- GMO’s continue to be a topic of interest in the health community. Particularly in Austin, TX there is a strong push against genetic manipulation, so we considered the potential that our project would not thrive in this locality. However, because there is a high prevalence of GM or GMO therapies that are commonly used, such as vaccines and heparins (2), we felt that our therapeutic probiotic may be accepted more in the general public than GM food with no medicinal benefit. Additionally, to address the logical basis for fear of GMO’s, an ample amount of longitudinal trials would need to be performed in order to ensure the safety of our product.
- We have proposed a yogurt as our fermentable food. If someone had lactose intolerance, the dairy product may cause more harm than good. To combat this, we have discussed the notion of a different fermentable food, such as kimchi, or producing a yogurt from a non-dairy alternative.
What are the potential applications of this project?
Upon reading the literature on GABA and anxiety, we began to understand how the gut-brain axis was the pathway of these effects. However, upon further research we came across a proposed hypertensive effect of GABA in the gut. We reached out to Heart Hospital of Austin, a local cardiology practice, and spoke with the medical director, Dr. Roger Gammons, about the heart benefits of GABA consumption. His expertise concerning medicinal delivery and hypertension was extremely helpful and he suggested that there were very apparent applications of a project that may expand the current marketplace of different drug delivery methods. More information concerning our discussion with him is written in integrated practices.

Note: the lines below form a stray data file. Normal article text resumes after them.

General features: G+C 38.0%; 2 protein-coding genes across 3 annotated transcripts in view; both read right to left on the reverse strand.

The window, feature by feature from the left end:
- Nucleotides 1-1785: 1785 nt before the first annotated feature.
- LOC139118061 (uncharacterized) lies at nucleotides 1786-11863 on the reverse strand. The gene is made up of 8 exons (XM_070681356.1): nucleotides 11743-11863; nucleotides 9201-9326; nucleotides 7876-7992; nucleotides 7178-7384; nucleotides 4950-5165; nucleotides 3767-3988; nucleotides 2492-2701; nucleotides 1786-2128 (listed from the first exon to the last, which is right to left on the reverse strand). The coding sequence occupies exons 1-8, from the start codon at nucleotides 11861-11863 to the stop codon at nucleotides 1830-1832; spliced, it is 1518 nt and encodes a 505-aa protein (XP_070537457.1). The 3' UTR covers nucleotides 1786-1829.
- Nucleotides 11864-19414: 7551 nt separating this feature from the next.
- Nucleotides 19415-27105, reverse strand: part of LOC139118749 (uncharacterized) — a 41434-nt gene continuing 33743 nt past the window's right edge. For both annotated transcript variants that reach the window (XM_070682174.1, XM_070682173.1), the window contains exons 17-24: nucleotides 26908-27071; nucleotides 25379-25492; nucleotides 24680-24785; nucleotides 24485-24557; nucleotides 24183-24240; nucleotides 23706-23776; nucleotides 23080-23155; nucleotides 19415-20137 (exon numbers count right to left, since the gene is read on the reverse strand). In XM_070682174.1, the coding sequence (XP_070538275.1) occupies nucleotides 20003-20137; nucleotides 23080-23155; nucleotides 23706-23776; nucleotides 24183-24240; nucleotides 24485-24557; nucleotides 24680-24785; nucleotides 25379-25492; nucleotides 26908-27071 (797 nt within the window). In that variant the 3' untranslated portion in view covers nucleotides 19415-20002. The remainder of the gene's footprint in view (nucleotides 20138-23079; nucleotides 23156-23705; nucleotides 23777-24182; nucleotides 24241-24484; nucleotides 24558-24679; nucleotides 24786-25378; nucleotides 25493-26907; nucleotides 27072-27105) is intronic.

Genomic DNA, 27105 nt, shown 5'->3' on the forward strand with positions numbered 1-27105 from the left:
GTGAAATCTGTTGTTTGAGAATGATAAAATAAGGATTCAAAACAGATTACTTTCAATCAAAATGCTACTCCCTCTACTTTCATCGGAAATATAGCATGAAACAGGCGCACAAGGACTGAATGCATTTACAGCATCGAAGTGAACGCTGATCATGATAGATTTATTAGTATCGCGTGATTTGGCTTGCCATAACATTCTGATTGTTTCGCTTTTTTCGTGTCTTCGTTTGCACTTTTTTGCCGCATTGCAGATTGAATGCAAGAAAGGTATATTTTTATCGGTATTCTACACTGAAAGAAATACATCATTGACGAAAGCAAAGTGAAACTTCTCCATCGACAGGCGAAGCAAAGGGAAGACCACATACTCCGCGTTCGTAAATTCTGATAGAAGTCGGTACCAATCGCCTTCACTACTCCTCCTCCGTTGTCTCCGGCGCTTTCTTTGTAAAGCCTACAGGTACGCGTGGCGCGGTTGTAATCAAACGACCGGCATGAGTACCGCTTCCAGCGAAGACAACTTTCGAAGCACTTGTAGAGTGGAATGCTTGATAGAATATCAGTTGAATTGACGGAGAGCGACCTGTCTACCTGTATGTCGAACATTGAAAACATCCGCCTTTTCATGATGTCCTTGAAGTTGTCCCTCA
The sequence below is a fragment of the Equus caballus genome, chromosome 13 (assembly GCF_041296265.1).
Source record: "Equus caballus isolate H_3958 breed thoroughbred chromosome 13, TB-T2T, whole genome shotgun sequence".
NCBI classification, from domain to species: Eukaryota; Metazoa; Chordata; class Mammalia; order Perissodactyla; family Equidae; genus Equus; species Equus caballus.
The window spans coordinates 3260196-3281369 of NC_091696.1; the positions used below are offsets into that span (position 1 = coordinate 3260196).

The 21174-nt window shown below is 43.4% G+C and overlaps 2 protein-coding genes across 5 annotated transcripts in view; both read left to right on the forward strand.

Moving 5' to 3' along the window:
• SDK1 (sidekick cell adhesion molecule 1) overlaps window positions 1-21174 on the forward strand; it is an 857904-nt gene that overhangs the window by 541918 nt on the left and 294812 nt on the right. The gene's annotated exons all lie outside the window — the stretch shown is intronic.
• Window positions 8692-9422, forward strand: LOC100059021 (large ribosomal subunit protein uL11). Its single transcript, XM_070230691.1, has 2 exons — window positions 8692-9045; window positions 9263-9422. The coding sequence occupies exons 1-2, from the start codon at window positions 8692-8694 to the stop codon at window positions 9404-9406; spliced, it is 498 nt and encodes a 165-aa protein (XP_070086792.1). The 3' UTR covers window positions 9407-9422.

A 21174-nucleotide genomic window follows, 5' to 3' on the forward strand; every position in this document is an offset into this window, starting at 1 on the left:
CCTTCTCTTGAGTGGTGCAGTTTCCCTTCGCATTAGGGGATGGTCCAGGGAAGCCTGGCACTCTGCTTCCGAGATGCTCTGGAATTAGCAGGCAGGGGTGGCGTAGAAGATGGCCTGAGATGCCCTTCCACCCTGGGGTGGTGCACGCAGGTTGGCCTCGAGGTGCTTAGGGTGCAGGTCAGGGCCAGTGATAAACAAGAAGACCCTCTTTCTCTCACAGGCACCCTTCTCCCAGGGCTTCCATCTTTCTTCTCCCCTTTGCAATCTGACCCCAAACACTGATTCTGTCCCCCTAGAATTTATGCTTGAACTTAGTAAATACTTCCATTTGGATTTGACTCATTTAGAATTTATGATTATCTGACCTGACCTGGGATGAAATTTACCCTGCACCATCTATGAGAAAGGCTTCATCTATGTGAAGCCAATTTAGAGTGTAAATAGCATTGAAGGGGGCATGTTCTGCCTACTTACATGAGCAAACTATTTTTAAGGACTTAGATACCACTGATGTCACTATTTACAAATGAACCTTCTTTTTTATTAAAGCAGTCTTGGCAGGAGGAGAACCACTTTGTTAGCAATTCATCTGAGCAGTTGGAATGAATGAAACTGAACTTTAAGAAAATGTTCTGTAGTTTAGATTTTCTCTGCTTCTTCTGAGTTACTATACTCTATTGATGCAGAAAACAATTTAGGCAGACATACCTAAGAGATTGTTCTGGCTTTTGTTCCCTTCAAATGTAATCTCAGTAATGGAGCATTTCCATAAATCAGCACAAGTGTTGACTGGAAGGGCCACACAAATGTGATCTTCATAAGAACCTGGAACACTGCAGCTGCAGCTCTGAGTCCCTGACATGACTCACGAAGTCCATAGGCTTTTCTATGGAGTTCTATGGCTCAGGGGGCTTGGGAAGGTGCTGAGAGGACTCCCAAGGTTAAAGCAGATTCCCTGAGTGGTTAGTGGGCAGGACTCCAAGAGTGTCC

Is there a product like this that is already in our community?
After correspondence with Micki Marquardt from Helping Hand Home for Children, a local nonprofit that provides shelter and therapeutic care for abused and neglected children, we were informed of the current treatment plans for the children suffering from mental disorders. Psychiatrists try to avoid prescriptions for medicine due to the many negative side effects of barbiturates and benzodiazepines, two of the most common anxiolytics. Additionally, they avoid prescribing excessive medication due to the high rates of addiction for abused and neglected children. There was no mention of a therapeutic probiotic, so this is an innovative approach to treating anxiety in a way that would not have the same side effects as other medications currently in the marketplace. Further, the proposed quorum sensing of our probiotic would combat the possibility of addiction, because the dosage would be regulated in the gut.
Although there was a limited amount of specific information available to us for privacy purposes, this interaction affirmed that this product could be beneficial for organizations treating mental disorders in children. The dosage regulation is an extremely positive feature of a medication, particularly for populations with a high risk of drug addiction.
- Boonstra, E., de Kleijn, R., Colzato, L. S., Alkemade, A., Forstmann, B. U., & Nieuwenhuis, S. (2015). Neurotransmitters as food supplements: the effects of GABA on brain and behavior. Frontiers in Psychology, 6, 1520. http://doi.org/10.3389/fpsyg.2015.01520
- Australian Government Department of Health. Therapeutic Goods Administration. Guidance 21: Medicines produced by genetic manipulation https://www.tga.gov.au/guidance-21-medicines-produced-genetic-manipulation (accessed: Aug. 20, 2017)